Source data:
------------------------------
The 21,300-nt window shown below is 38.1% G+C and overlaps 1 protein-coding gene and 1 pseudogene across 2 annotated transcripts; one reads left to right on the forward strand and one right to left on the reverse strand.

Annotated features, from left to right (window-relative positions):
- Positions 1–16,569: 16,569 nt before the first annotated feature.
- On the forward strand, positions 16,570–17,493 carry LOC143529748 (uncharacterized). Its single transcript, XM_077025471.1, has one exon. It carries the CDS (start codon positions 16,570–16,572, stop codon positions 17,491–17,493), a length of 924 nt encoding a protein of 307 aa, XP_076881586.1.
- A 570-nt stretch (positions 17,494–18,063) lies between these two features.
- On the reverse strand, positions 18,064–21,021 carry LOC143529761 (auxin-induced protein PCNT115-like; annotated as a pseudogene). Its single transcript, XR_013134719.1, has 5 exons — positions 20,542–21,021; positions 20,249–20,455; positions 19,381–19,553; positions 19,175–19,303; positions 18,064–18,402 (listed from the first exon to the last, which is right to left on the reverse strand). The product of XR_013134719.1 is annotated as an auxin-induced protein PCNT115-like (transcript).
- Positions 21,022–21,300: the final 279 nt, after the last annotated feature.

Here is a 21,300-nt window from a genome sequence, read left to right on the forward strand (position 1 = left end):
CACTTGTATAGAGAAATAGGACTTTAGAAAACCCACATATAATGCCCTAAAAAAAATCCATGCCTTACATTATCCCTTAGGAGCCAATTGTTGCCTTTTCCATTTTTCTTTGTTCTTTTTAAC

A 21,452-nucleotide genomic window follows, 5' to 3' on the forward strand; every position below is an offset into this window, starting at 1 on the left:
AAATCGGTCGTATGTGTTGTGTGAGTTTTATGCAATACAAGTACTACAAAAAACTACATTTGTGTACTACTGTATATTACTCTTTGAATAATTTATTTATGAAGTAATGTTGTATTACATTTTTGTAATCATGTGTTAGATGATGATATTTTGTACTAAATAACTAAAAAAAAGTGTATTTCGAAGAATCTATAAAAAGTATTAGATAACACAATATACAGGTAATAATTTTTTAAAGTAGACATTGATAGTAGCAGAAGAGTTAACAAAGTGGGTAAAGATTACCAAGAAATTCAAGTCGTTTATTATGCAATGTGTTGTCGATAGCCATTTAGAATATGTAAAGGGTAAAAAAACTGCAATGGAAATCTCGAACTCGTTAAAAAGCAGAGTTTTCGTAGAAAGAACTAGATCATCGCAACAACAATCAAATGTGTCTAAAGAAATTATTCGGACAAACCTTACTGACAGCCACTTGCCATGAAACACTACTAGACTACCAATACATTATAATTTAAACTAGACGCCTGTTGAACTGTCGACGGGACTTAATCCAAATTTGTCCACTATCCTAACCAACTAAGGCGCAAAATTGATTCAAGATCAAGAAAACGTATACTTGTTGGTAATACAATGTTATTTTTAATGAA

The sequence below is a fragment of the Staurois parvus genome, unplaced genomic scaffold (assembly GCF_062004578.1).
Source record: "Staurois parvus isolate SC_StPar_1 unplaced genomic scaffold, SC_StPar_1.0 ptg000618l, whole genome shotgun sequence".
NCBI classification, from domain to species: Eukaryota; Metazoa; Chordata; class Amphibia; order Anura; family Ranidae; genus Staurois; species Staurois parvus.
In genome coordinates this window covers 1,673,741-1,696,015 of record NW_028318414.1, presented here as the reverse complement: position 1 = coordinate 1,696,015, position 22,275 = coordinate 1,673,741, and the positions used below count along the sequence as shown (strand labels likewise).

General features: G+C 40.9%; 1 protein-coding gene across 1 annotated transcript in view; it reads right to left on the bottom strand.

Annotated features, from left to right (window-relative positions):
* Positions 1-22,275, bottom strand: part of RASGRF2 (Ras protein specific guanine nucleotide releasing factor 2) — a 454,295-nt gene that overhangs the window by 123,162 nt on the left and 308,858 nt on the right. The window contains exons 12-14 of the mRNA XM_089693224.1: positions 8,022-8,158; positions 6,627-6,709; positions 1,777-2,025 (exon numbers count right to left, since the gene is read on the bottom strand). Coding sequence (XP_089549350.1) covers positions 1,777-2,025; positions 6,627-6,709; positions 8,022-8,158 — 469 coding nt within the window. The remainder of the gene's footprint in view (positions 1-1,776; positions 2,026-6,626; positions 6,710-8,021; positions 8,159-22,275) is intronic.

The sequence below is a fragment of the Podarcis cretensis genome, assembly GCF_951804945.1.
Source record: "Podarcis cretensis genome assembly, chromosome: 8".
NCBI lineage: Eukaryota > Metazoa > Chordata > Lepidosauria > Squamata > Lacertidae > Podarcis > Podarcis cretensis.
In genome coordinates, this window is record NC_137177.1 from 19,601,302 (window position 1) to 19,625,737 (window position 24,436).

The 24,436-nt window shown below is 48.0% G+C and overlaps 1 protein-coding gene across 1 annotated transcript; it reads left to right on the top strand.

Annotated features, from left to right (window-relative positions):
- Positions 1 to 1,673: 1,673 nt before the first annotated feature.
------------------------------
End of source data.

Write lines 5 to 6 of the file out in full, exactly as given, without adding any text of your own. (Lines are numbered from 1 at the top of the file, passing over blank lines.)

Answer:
- A 570-nt stretch (positions 17,494–18,063) lies between these two features.
- On the reverse strand, positions 18,064–21,021 carry LOC143529761 (auxin-induced protein PCNT115-like; annotated as a pseudogene). Its single transcript, XR_013134719.1, has 5 exons — positions 20,542–21,021; positions 20,249–20,455; positions 19,381–19,553; positions 19,175–19,303; positions 18,064–18,402 (listed from the first exon to the last, which is right to left on the reverse strand). The product of XR_013134719.1 is annotated as an auxin-induced protein PCNT115-like (transcript).